Wednesday, May 2, 2012

Killdeer Nest

After 27 years of flying over what I believed to be a perfect nesting site, a pair of Killdeer has begun egg laying at Blue Jay Barrens.  This is the first egg in what I hope will be a successful nesting attempt.

I have always thought this would be an ideal place for a Killdeer’s nest.  The ground is fairly level and rocky and there are a couple of acres that are open enough for newly hatched chicks to easily move around.  I see Killdeer in the area every year, but this is the first time they’ve been on the ground.  I’ve always wondered why they are so willing to nest in driveways or playgrounds or golf course fairways, but wouldn’t nest here.

The female flushed from the nest when I came up the hill.  I kept my eye on the spot she had departed and walked right up to the nest.  I might not have found it if I hadn’t been expecting to see Killdeer eggs.

The nest is just a depression scraped out of the loose stone.  It will be pretty crowded by the time the clutch is complete.

The flat white stone makes it easy to locate the nest position from a distance.  Incubation period for Killdeer eggs is about 25 days, so if the female lays an egg a day and stops at the normal four eggs, I should expect to see young Killdeer on the hill in about four weeks.  Now that I know the nest is there, I’ll avoid that area and give the birds some peace.  I’m hoping for the best.


  1. Killdeers are really kool.

    When I was a kid and had a local paper route, there was a mother Killdeer with 6 eggs in a rocky nest right out in the bare open of a vacant dirt lot I had to cross through. It was only by accident that I discovered the nest. Everytime I cut through that dirt lot shortcut, she'd pop up and do her broken wing trick for me. I knew she had a nest somehwere.

    Eventually the chicks hatched, all but one. She took off with the others, so I took the last egg home. Sure enough I could here movement within the egg. I had a shoebox and heating pad on low and yes the chick did hatch. Funny little guy as 2/3 of his body was legs - LOL

    He was easy enough to take care of and ate everything I gave him. They actually perk up fairly quickly and run around foolowing their mother like domestic hen and chicks do. He followed me everywhere, but one day my mum let the cat in the house and that was the end, but I never forgot that little experience.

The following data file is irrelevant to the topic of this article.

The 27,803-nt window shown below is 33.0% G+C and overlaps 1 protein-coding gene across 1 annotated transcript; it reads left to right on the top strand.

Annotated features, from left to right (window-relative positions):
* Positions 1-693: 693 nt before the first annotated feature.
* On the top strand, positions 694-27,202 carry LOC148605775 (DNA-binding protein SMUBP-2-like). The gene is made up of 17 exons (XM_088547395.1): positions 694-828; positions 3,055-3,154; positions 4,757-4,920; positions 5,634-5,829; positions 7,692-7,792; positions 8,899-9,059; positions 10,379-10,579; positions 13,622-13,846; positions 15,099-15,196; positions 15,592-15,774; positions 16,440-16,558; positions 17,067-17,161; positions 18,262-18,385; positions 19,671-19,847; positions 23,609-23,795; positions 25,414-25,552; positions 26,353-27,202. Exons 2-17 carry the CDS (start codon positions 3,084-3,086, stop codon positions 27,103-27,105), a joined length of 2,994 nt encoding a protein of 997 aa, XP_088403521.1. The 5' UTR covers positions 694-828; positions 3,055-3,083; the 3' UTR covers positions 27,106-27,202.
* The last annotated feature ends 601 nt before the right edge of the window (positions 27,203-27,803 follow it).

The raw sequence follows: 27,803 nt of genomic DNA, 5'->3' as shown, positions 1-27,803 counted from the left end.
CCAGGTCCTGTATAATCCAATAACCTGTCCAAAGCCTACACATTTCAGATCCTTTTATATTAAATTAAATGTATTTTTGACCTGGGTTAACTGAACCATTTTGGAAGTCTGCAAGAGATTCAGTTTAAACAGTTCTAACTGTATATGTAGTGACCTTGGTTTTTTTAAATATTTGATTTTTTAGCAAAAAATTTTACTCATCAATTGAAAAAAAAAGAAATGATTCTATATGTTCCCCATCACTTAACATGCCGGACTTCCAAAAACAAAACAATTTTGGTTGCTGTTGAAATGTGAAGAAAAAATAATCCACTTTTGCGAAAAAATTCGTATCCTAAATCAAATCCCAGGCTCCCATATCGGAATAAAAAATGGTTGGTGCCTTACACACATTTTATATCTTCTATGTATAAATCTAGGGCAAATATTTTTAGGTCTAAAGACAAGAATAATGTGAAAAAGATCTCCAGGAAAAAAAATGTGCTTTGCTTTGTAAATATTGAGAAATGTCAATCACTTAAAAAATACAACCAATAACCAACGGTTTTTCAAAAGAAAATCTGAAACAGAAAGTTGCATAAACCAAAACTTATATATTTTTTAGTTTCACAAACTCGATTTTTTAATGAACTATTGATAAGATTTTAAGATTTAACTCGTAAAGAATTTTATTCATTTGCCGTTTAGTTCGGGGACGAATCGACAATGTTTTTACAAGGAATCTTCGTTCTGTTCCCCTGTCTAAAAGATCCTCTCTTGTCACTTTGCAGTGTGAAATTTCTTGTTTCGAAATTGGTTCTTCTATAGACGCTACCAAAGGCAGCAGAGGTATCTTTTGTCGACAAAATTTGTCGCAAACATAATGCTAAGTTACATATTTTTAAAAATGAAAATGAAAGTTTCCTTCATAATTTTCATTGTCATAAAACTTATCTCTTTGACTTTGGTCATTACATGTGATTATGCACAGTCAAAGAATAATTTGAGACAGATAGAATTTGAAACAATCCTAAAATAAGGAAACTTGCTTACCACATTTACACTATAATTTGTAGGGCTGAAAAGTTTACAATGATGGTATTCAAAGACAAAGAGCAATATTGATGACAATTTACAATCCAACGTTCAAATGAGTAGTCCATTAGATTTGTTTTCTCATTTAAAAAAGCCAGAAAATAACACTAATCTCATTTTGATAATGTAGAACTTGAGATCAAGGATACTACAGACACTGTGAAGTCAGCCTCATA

I'm glad for you Steve that you can experience them for real on your property.


  2. I hate to see you are discontinuing this blog! I have enjoyed it tremendously.

    All the very best, whatever you do, Lois.

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  4. Sorry to see you go. I found your blog such a short time ago but I will miss it anyway!.

  5. I'm also sorry to see you go. However putting Kingdom interests first and making sure of the more important things should take precedant.

    Thanks Steven

  6. Sorry to see this go, but I can imagine how much time it takes. I can hope that perhaps you'll make an occasional appearance in blogdom in the future.

    Best of success in the new endeavor.

    OH yeah, and ... Baby kildeer are the cutest little fluffy miniatures of their parents!

  7. Steve, I'm crushed you're discontinuing the blog. It's probably my favorite and I didn't comment often enough. So much great info here! With no new posts, I'll take the time now to go through your archives.

    Best wishes with your new project! And with the Killdeer family!

  8. Vaya con Dios, Steve. I'll miss the education opportunities and getting to know the flora and fauna of Blue Jay Barrens that your posts have provided. I hope, whatever your new venture is, that it gives you as much enjoyment as your blog has given me.

  9. Sorry to hear your go, Steve. I've loved reading and following your blog now for a few years and will miss your daily posts I look forward to reading. I hope you have success and have fun with whatever new projects you start up! Take care!

  10. Thanks all for the fine farewells, but it appears that I'm back.